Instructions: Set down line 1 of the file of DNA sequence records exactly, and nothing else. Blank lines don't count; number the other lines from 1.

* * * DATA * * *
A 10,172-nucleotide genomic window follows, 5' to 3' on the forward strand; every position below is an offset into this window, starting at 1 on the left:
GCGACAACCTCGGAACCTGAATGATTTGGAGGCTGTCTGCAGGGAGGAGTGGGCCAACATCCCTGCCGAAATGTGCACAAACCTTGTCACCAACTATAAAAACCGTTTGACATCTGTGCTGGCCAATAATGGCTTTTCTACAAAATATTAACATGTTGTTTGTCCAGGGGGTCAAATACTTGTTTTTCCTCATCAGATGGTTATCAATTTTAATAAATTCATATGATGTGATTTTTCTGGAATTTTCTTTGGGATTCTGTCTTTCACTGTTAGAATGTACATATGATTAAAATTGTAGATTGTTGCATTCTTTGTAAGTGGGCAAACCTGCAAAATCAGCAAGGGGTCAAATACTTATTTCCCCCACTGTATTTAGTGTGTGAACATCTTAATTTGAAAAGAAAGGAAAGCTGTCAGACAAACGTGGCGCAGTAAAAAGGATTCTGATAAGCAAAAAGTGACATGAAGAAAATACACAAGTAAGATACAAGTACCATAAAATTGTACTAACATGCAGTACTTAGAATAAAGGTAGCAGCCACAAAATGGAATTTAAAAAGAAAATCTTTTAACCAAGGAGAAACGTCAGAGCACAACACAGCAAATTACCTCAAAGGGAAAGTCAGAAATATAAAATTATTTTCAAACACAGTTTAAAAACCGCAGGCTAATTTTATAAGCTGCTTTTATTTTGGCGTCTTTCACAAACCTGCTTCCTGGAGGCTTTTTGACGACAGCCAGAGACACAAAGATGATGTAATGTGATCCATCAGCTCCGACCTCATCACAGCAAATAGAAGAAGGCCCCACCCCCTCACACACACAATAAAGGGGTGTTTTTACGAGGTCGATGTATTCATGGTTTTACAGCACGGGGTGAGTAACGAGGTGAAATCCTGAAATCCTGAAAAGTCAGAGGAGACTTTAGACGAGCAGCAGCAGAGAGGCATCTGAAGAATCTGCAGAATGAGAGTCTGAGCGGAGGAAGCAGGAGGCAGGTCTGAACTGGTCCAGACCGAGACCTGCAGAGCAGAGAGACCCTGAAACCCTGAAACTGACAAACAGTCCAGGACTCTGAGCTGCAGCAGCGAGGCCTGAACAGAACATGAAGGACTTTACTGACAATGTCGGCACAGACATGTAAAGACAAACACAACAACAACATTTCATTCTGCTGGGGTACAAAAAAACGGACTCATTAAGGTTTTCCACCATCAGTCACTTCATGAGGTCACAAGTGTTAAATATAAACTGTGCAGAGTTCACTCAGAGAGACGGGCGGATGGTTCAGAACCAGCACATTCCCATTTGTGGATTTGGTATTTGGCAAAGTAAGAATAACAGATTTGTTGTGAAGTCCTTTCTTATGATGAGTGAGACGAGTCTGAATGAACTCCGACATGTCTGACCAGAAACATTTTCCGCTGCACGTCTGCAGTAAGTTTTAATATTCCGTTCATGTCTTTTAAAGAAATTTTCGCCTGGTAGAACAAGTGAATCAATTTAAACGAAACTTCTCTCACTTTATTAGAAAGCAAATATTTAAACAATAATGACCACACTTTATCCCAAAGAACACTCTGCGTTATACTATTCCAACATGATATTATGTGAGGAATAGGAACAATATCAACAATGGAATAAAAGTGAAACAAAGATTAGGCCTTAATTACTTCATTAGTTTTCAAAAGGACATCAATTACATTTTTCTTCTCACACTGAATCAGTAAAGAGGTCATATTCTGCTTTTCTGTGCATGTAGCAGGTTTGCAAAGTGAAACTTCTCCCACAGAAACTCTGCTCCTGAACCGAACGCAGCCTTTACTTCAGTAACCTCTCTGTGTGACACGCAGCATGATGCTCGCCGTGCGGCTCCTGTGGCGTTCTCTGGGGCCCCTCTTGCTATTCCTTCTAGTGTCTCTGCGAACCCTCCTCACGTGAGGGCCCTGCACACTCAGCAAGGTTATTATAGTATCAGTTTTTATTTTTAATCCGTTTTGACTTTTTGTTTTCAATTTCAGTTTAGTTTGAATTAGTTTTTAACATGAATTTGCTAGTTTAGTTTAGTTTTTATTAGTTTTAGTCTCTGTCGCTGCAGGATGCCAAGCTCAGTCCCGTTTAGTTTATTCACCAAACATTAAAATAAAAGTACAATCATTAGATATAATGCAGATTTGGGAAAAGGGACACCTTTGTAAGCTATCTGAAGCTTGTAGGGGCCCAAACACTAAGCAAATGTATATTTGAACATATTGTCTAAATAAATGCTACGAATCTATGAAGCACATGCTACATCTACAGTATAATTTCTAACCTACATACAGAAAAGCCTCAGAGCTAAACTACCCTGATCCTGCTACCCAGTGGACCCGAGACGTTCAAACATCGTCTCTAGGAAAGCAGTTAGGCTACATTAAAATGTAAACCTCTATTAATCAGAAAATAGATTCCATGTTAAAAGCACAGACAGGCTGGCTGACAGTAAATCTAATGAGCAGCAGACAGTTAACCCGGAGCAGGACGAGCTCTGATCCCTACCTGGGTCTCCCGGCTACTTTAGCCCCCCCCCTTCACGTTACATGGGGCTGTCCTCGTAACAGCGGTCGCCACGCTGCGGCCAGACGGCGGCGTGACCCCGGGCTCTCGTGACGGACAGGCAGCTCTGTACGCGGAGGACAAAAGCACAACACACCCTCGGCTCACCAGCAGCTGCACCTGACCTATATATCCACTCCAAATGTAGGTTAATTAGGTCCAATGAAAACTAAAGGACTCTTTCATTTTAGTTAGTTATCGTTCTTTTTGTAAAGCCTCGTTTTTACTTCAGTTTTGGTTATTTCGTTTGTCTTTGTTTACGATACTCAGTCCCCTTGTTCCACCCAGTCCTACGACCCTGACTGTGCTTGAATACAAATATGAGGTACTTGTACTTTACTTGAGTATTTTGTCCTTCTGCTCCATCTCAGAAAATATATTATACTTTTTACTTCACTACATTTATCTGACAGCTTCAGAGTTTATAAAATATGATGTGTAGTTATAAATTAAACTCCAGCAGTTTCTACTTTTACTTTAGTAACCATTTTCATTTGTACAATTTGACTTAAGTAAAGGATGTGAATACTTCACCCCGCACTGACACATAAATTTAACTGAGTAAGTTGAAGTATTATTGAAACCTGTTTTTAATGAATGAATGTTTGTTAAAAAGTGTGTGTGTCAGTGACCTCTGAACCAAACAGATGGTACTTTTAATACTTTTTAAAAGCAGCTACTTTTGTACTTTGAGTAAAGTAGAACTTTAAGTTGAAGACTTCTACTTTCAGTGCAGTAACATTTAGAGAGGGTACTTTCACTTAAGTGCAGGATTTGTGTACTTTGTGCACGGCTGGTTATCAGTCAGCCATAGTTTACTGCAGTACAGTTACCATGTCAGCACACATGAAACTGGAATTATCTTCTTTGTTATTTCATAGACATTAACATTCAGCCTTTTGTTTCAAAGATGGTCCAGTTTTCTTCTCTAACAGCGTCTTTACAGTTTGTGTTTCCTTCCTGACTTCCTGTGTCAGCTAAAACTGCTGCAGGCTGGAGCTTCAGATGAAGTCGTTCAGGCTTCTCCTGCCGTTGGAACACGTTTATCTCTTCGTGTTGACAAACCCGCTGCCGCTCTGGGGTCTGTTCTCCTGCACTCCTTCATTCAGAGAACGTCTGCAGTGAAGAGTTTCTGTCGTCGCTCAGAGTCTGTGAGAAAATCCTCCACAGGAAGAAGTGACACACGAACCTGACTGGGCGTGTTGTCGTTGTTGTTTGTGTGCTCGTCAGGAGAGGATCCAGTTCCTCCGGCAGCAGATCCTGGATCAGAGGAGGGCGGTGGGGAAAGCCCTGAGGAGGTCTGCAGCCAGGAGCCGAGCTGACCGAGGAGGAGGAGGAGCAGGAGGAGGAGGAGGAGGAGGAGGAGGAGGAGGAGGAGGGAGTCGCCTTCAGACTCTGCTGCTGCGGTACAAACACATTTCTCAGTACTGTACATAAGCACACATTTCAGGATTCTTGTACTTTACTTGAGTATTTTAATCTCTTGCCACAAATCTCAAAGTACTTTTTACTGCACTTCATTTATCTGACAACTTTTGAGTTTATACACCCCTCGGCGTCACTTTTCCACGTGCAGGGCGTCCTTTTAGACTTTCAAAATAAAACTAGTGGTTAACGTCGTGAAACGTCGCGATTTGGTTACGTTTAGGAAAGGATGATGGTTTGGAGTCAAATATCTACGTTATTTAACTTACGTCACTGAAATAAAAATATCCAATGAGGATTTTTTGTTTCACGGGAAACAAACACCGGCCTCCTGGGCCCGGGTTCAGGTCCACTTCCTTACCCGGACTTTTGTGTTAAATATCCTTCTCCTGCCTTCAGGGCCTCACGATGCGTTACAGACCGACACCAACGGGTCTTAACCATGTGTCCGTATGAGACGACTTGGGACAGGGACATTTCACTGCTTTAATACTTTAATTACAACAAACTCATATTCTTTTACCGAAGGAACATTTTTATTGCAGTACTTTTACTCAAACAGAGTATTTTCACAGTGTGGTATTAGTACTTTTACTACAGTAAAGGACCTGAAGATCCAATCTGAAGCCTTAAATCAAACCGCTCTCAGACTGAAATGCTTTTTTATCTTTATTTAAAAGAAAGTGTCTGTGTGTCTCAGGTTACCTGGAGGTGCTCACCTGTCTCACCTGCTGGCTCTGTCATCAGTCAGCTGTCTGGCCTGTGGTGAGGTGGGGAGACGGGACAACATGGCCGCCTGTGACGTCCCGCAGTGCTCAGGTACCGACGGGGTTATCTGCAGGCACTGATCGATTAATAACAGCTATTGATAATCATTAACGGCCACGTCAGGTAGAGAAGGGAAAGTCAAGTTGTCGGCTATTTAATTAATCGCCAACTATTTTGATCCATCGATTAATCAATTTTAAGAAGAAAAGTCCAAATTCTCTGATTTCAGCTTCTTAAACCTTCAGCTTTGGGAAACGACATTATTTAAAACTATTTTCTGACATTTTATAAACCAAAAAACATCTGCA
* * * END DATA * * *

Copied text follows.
A 10,172-nucleotide genomic window follows, 5' to 3' on the forward strand; every position below is an offset into this window, starting at 1 on the left: